Lately, I’ve been examining my worth as a contributor to my community (aka: my worth / value in the workplace). I’m not using the word “employee” because, the fact is, I’m no one’s employee.
I’m my own boss. I’m one of many in the coming era of remote digital workers who have their own businesses and do freelance contract work.
The word freelance tends to get tossed around a lot, and some people probably hear that word and think you’re just bumbling around like a buffoon just doing work here and there, hiking the Himalayas, or backpacking through Europe.
Freelancers are part of a community of people that have chosen to create their own opportunities for work, do the type of work that they want to do, and do it on their terms. These brave entrepreneurs are a special community.
I’ve recently noticed several patterns that are emerging from this community that are concerning.
The digital space is a tough playing field. At times, you’re literally competing with robots, and not only are you fighting for your place in this space, but you’re also having to combat the symptoms of working in an isolated environment.
Sure, you might very well be on the beach, in the woods, or hiking the Himalayas, but you’re working — both with yourself and for yourself. This can be tough sometimes, especially when you’re dealing with clients or you’re in a unique situation where you’re part of a larger team.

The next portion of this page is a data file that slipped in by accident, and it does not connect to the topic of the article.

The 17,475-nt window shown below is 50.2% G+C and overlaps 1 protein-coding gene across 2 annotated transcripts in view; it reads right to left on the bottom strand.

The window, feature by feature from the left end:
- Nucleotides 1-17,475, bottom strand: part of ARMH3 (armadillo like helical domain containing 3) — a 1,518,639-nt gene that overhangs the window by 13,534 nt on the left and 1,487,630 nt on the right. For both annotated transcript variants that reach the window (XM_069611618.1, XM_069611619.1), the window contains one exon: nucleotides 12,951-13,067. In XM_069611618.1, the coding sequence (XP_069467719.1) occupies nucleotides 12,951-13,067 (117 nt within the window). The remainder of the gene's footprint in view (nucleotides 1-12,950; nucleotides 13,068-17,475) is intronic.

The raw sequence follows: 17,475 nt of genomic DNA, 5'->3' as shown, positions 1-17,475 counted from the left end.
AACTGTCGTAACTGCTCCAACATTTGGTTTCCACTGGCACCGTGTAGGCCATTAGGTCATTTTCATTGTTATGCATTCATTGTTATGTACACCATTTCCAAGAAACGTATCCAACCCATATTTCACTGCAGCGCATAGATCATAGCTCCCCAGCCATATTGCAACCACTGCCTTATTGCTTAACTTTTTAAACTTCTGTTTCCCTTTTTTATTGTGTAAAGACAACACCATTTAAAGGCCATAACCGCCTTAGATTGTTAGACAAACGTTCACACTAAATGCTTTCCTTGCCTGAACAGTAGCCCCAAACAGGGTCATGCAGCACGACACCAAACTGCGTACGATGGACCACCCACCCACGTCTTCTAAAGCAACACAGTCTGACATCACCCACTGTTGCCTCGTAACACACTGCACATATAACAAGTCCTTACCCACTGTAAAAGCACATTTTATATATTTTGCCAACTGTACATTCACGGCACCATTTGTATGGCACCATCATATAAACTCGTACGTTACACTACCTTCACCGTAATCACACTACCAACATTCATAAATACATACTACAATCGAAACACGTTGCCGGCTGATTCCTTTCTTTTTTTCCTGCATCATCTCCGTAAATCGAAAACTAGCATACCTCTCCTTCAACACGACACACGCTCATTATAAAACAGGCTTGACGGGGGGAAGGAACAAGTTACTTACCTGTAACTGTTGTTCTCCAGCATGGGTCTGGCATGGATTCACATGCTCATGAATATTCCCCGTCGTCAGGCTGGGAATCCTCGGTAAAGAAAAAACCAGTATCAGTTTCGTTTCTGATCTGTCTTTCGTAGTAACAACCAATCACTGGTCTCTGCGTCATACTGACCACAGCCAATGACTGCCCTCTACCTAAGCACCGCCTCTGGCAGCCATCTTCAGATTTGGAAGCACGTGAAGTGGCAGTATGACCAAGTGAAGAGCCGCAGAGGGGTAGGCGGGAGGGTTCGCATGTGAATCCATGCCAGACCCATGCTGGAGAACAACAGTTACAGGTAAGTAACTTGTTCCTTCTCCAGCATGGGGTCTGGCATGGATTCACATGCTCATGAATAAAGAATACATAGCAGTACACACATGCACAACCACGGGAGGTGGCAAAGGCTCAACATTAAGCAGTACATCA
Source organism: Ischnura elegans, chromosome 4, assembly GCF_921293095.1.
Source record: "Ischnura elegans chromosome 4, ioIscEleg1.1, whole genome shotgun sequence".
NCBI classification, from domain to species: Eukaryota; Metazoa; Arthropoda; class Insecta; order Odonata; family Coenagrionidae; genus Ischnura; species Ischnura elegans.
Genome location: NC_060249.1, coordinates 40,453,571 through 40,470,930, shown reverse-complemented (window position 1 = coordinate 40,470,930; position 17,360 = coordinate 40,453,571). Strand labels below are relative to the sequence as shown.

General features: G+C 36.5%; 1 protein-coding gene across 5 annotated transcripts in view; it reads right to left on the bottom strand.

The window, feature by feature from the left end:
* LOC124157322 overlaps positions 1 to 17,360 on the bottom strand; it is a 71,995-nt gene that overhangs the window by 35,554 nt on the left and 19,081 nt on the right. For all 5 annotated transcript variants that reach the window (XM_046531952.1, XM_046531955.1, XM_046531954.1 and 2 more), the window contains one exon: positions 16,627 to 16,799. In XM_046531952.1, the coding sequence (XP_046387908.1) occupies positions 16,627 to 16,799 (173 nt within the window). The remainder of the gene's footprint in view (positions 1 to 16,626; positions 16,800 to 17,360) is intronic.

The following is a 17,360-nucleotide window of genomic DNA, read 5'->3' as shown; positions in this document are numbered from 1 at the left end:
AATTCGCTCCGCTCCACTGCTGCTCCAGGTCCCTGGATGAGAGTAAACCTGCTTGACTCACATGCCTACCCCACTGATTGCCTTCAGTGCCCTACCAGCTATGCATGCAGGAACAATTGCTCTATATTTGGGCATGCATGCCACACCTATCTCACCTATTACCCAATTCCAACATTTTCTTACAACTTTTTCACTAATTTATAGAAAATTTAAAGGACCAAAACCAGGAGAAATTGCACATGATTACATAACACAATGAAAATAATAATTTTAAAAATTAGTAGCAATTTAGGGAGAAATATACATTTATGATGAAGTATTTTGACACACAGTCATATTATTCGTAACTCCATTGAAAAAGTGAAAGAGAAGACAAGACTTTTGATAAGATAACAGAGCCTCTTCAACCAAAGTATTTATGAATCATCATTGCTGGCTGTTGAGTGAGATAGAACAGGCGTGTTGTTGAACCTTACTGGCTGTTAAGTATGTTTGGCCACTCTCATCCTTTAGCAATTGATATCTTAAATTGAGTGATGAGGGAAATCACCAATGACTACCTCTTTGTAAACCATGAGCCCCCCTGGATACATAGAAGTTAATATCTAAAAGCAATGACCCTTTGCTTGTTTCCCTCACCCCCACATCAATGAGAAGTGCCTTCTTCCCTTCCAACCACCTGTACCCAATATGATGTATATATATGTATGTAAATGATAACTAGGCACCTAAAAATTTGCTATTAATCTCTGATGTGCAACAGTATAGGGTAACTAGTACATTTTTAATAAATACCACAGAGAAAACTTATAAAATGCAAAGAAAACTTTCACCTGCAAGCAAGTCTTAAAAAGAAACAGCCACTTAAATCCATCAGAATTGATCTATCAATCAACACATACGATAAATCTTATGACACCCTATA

This is where value and a valued workforce can make a big difference. But why is it even important to feel valued? Who cares if you feel valued when someone is paying you?
For most people, the money simply isn’t enough.
I’ve recognized that when I’m not feeling valued at all, I begin to crave that feeling, which makes sense, if you think about it. We tend to focus more on the negative than we do the positive, so why wouldn’t we feel a symptom of something missing rather than think of value as something to be done proactively?
You may be wondering why it’s important to feel valued and to make sure that other people feel valued as part of your team. You may even be wondering if it really matters at the end of the day as long as the bills are getting paid.
What the idea of value boils down to is — really and truly — the essence and joy of life and work. What led you to want to do the work you do started with a greater passion inside of you.
If you’re doing something that you don’t enjoy, then that’s a topic for another day. I don’t think there are a lot of people out there who grow up thinking they really and truly want to dig graves for a living or pick up garbage or take care of sick and dying people. (But that’s an assumption I make, and I should probably scratch that, because some people DO want to do those things.)
While some jobs are unsavory in nature or are just plain difficult and hard, at the end of the day, you know it has its place. It helps make the world go round and has a source of value, which can make a difference not only to the job itself, but to your well-being, state of mind, and purpose, when you’re in that working environment.
When you’re self-employed, you don’t have the gratification that comes from hearing “job well done!” from your boss. You tend to lean on your colleagues or on other like-minded people in your community, but it’s not quite the same because you’re not working for them.